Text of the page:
Dr. Holloway: If you change the culture by changing the criteria for the performance appraisal to include things such as interpersonal behaviour, then you can start to change some of those unwanted behaviours. Performance management processes are not simply a mandate to monitor and reprimand but a real opportunity to reward interpersonally effective behaviors that uphold your values.


Dr Mitchell Kusy, a Fulbright Scholar in International Organisation Development and Professor at Antioch University, Doctoral Program in Leadership & Change, was head of leadership development for American Express and director of organisation development at HealthPartners. Author of several business books, including “Toxic Workplace! Managing Toxic Personalities and Their Systems of Power”, he consults in strategic planning, organisation development, and the design of organisational communities of respectful engagement.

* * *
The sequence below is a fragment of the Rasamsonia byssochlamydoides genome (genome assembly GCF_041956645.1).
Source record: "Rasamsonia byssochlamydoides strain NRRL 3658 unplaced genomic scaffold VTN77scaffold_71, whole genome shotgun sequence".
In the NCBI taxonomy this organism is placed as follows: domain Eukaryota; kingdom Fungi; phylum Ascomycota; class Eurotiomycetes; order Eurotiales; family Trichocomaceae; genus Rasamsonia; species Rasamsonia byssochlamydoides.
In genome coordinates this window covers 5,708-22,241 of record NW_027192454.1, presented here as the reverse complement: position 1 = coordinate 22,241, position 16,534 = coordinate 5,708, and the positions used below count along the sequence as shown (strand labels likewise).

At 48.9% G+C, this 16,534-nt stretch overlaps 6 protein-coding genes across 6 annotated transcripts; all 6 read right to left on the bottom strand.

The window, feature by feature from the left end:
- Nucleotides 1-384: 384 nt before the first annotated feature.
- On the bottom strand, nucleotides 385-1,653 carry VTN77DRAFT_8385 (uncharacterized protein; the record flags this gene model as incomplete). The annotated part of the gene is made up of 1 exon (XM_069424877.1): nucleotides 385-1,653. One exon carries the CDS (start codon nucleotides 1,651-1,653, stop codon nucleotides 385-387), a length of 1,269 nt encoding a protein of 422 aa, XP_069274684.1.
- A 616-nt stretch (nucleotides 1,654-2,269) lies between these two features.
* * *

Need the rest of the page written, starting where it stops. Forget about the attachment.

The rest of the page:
Ron Cacioppe

Ron Cacioppe is the Managing Director of Integral Development and holds a BSc, an MBA and a PhD. He has taught in the Graduate School of Management at Macquarie University, Curtin University and the University of Western Australia.